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  • Bahar Tas

Patrick Lee

Credit: TechinAsia

KatchU was lucky enough to host Patrick Lee, the co-founder and founding CEO of Rotten Tomatoes, a serial entrepreneur who started six start-ups around the globe, an advisor and mentor to numerous programs, a huge anime fan, and many more.

“All six companies I’ve done had at least one co-founder that I knew from freshman year of college.”

Rotten Tomatoes was not Patrick's first start-up. When he was a junior at UC Berkeley, he was impatient to get out there and do something interesting with his friends. His first project was to sell computer systems and components. He and his friends would take orders from their clients in the Bay area, go to tech distributors, build computers and sell them. Looking back, he describes that job as pain in the a**, but there is no doubt that the experience was very essential for him to start learning how to do business. Patrick prioritized his enthusiasm for starting start-ups and kept himself busy outside school so much so that he dropped college and completed his cognitive science degree in twelve years.

His second project, the one before Rotten Tomatoes, was a web design firm that did a lot with the entertainment industry and worked with companies like Disney Channel, ABC, Warner Brothers, MTV, and many more. With their design firm, he and his friends designed a lot of games in 3-4 years including the official game for "Who Wants to be a Millionaire?"

Transitioning into Rotten Tomatoes happened around the same time that the movie Rush Hour (1998) came out. Patrick’s friend and the creative director at his design firm, Senh, who was also a big Jackie Chan fan, was the one who came up with the idea while looking for some reviews from critics for Rush Hour in libraries.

"Why not put this all on a website, so other people can see it as well?"

Senh developed his initial idea further and wanted to solve the issue of not being able to find accurate reviews about a film before seeing it. As Patrick highlighted, when a newspaper announces a movie coming out, all the quotes on the poster tend to be extremely complimentary, even when the movie is terrible. That’s how Rotten Tomatoes steps in as a solution: Gathering together reviews (good and bad) from many professional critics and putting a score that shows the percentage of critics that recommends seeing the movie. After starting as a fun project, the traffic on the site grew immensely within a year. Realizing the potential of the project, Patrick suggested his friend to join forces and turn it into a real business.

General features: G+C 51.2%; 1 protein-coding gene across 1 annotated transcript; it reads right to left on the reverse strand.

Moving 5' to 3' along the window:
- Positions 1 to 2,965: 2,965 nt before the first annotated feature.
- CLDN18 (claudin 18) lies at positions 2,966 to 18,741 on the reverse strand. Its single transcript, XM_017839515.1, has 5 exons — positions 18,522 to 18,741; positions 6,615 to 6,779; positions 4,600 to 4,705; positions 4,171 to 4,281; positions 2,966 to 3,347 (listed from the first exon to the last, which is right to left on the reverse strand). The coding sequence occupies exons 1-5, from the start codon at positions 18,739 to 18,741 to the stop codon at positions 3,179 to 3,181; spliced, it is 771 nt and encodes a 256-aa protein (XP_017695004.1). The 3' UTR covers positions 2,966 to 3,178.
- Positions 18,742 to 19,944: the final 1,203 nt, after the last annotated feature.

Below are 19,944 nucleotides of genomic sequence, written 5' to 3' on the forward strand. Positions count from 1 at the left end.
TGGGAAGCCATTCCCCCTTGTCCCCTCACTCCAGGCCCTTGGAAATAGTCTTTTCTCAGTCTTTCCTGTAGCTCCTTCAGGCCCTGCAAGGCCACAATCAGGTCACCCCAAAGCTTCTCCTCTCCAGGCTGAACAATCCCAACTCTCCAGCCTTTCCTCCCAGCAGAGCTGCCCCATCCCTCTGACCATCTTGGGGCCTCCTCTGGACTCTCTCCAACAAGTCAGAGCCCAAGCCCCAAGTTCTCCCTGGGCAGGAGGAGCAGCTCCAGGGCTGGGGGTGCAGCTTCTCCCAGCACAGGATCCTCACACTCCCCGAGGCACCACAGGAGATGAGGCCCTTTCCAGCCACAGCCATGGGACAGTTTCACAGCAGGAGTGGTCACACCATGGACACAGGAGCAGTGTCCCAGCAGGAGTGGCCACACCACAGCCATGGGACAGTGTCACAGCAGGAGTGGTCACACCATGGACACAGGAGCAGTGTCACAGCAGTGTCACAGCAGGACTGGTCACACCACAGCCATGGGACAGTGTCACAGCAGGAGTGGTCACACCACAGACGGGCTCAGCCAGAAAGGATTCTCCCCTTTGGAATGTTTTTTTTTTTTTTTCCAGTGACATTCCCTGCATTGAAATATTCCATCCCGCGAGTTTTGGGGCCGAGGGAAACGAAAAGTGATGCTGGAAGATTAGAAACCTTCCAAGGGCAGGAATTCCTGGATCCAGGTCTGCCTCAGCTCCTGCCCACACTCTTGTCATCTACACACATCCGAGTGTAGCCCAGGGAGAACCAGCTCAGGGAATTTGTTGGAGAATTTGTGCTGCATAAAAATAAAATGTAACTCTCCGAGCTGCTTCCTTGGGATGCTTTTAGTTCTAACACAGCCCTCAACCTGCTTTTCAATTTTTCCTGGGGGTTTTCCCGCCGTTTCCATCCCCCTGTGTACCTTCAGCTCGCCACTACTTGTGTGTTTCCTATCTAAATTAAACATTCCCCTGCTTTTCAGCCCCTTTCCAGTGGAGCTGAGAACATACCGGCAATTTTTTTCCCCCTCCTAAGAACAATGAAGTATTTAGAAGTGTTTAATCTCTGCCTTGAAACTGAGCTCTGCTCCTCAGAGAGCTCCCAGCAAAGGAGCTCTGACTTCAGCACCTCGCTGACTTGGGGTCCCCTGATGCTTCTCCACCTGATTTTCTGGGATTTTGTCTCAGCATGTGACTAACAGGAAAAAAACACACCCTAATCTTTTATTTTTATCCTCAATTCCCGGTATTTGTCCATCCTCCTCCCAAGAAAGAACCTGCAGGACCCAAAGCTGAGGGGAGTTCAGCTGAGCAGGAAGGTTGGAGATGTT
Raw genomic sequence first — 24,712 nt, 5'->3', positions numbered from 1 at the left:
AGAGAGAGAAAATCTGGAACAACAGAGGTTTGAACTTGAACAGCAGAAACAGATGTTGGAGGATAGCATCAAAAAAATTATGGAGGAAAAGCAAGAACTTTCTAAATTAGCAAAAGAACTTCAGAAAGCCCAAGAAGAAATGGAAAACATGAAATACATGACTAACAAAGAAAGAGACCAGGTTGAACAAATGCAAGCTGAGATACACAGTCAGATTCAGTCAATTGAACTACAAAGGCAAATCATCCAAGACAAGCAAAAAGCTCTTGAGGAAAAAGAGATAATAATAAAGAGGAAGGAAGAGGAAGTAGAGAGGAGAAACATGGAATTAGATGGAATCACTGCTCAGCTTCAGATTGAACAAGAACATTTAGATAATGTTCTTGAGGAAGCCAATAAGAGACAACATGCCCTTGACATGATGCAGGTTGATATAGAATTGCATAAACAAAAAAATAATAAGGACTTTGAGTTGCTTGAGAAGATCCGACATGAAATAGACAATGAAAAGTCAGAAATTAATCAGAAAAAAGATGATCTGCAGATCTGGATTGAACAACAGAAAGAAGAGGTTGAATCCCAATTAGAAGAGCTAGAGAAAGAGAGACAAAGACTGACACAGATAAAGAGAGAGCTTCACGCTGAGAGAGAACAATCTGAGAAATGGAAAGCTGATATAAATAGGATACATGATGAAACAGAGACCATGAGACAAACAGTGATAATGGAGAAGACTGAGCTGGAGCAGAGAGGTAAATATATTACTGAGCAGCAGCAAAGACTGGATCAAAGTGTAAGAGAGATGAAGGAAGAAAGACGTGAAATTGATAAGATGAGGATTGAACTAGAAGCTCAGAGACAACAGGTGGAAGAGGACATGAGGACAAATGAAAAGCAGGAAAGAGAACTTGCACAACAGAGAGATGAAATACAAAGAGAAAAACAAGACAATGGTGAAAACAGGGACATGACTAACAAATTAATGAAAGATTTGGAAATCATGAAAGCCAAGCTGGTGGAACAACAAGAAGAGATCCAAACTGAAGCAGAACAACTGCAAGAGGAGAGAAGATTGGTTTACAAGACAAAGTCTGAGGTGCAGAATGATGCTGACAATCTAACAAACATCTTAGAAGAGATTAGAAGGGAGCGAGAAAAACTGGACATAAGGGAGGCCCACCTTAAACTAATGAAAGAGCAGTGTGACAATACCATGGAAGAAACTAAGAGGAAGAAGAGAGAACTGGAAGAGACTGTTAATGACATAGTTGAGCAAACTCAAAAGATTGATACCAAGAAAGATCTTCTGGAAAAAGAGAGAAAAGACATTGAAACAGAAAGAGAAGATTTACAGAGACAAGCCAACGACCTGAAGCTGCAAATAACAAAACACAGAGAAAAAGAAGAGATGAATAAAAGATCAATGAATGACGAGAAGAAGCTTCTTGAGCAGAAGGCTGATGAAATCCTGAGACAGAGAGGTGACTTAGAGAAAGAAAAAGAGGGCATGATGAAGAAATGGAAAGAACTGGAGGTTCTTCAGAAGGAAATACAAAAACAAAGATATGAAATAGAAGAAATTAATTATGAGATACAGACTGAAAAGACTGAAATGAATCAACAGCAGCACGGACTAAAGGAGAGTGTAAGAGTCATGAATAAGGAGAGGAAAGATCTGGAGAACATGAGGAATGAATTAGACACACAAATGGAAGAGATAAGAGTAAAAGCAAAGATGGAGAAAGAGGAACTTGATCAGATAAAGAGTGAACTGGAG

In 2000-01, with the combination of the dot-com bubble and 9/11, the company went through some challenging times, dropping from twenty-five to seven workers. After that point, the company had three main goals: GROW the traffic, GROW the revenue, and GROW the brand. “Certified Fresh” was one of those ideas that could pass this filter; as studios would want to promote the fact that their movie was “certified fresh,” they would buy more ads from Rotten Tomatoes. They would also add the logo onto their DVDs, posters, and trailers, which would contribute to the brand. Not surprisingly, the “certified fresh” concept has become one of the features that Rotten Tomatoes has been best known for. Patrick still remembers seeing the “certified fresh” logo for the first time on the poster of Eternal Sunshine of the Spotless Mind (2004).

Even after they sold the company in 2004, Patrick says that it still makes him happy each time he sees the “certified fresh” logo used as a way of promoting a movie.

It shouldn’t come as a surprise that Patrick has worked on so many other exciting projects after Rotten Tomatoes, including starting businesses in China and Hong Kong. Something different than what he did before was to build official websites for artists like Jackie Chan (here he comes again), which led him to directly interact with the artists themselves. Eventually, he came back to the Bay area and worked on a mobile game company called Hobo Labs. Currently, he spends most of his time on the collectives that he is a part of, like “Private! Keep Out!”, which is a collective for successful tech founders around the world, and the “Gold House Collective”, which is a platform for Asian and Pacific Islander founders and creative minds to unite and support one another.

When he was asked for one big piece of advice for the Katch interns, he mentioned a 17-minute-long talk of his called “Focus,” and shared the link with us, which I suggest all Katch interns see on their own time.

“The less you do in the beginning, the better chance you can do it well.”


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